Here is Adam DeMelo's frank assessment of a telecom sale that, if it goes through, will inevitably affect residents of the Hamilton area.
“We're screwed,” said the 27-year-old millwright, who moved to Mount Hope with his girlfriend Erin Gardiner in August.Adam DeMelo (left) and his girlfriend Erin Gardiner worry that their Internet rates will go up if the planned sale of Mountain Cablevision Ltd. from Shaw to Rogers is allowed to go through. (Supplied)
He's responding to the news that Rogers Communications Inc. is buying Mountain Cablevision Ltd., which provides TV, phone and Internet services to thousands of Hamiltonians, from Shaw Communications Inc. as part of a $700-million deal.
A longtime Mountain Cablevision subscriber, DeMelo's strong opinion on the matter stems from horror stories he's heard from friends and family who've had services, particularly cell phone plans, with Rogers.
His biggest worry, though, is how the changeover might hit his pocketbook. He, like other Shaw customers, could see a change in how much they're charged if the deal gets regulatory approval.
DeMelo and Gardiner's monthly bill for cable, Internet and home phone services comes in at about $150 before taxes.
He's concluded the total will jump when Rogers takes over, particularly, because the company, he said, charges a higher rate for the type of Internet services to which the couple already subscribes.
DeMelo said he currently pays Shaw around $55 per month for his web connection, which affords him a top download speed of 20 megabits per second and 200 gigabytes of transfers per month.
'I don't think customers are going to be poorly served by this deal.'—Marvin Ryder, business professor, McMaster University
Rogers most comparable Internet package boasts a much higher download rate — 45 megabits per second — but has a lower usage cap, 150 gigabytes per month. It comes at a cost of about $71 per month. The charge for going over the download limit is $1.25 per gigabyte.
“If you don't have the data room, who cares about the speeds," DeMelo said.
But Marvin Ryder, an instructor with McMaster University's DeGroote School of Business, said the future for telecom users in Hamilton isn't necessarily so bleak.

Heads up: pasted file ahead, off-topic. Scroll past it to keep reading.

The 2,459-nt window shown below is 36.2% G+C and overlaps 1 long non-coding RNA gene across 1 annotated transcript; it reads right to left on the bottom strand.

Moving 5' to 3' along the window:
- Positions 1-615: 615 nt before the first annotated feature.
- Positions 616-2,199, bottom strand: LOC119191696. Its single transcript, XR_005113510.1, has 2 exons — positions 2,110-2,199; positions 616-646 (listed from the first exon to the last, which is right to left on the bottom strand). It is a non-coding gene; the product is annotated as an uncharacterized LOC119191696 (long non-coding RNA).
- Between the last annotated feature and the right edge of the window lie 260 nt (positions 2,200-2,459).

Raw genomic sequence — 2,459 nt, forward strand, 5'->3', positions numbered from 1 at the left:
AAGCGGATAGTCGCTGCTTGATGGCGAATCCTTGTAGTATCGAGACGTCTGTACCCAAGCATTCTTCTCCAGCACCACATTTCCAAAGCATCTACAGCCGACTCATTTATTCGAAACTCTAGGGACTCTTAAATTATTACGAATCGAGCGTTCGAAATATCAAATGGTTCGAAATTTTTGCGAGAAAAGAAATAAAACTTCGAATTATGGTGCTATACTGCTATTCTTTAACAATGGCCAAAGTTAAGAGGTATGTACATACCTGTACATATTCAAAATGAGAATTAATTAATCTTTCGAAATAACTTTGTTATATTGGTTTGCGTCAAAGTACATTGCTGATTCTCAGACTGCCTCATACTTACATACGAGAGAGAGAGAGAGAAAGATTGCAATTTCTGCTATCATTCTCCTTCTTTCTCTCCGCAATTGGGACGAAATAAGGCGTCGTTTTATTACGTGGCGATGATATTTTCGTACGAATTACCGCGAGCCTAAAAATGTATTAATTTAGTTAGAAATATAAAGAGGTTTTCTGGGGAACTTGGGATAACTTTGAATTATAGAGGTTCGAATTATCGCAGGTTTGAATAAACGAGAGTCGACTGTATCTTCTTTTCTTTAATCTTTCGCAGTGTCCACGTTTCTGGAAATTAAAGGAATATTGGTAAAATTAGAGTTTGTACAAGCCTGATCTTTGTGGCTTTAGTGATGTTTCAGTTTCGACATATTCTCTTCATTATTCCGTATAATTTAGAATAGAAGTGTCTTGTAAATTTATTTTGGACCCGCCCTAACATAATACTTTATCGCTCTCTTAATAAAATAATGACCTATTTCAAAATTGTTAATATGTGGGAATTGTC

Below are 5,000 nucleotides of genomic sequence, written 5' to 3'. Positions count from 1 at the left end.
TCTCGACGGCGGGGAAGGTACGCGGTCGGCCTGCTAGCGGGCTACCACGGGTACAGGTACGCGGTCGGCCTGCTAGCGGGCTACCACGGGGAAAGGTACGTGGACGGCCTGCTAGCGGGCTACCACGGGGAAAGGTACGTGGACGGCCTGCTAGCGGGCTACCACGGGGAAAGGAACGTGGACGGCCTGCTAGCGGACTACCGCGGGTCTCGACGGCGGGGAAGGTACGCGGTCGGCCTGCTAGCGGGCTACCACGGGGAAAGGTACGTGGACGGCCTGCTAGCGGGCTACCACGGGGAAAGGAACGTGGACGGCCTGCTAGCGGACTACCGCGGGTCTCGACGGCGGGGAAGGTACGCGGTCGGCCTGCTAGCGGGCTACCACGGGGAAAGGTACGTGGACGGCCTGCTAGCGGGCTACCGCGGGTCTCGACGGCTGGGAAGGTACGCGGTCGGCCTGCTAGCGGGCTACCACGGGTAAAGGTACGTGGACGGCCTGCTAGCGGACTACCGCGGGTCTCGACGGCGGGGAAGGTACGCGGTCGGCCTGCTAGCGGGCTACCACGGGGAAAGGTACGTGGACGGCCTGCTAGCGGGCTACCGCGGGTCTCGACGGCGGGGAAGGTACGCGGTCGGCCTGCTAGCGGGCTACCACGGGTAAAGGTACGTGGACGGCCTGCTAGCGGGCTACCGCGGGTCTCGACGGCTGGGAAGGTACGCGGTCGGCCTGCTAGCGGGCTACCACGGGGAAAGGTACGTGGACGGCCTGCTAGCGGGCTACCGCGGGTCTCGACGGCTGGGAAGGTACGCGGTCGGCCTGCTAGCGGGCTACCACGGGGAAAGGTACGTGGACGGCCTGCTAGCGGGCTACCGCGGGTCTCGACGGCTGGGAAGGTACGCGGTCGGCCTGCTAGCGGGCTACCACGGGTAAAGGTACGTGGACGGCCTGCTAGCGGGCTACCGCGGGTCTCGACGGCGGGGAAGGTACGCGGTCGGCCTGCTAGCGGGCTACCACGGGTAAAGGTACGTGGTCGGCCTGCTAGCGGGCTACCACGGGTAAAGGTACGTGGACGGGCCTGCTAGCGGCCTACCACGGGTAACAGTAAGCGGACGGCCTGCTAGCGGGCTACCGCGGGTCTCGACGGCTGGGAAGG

“I don't think customers are going to be poorly served by this deal,” he told CBC Hamilton.
“The problem is these companies don't just offer one package. Rather, there is a suite of products and they don't match one-to-one.
"People do have to make some choices. You'll obviously have to take out a program guide."
He said he doesn't expect users to be hit with more than “three or four dollars" a month in additional fees for comparable services when package deals are taken into account.
Rogers, Ryder added, may offer special offers to Hamilton users when it enters the market, adding that local competitors could try to snap up old Shaw customers by coming out with new promotions.
However, he said Rogers is unlikely to grandfather in old rates users paid to Shaw, at least not after current contracts have expired.
Rogers spokesperson Patricia Trott said she couldn't comment with any specificity on how Shaw users in Hamilton would be affected by the purchase.
“At this point, all I can say is that customers will continue to experience the same great service they have now.”
The acquisition — which would also see Rogers snap up some of Shaw's unused network spectrum — could represent the second time in four years that Mountain Cablevision has changed hands.
Outbidding Rogers, Shaw paid around $300 million in 2009 for the then-locally owned property.
“Every change is upsetting and this is the third owner in four years,” Ryder said.
“But I predict we're entering a period of relative stability."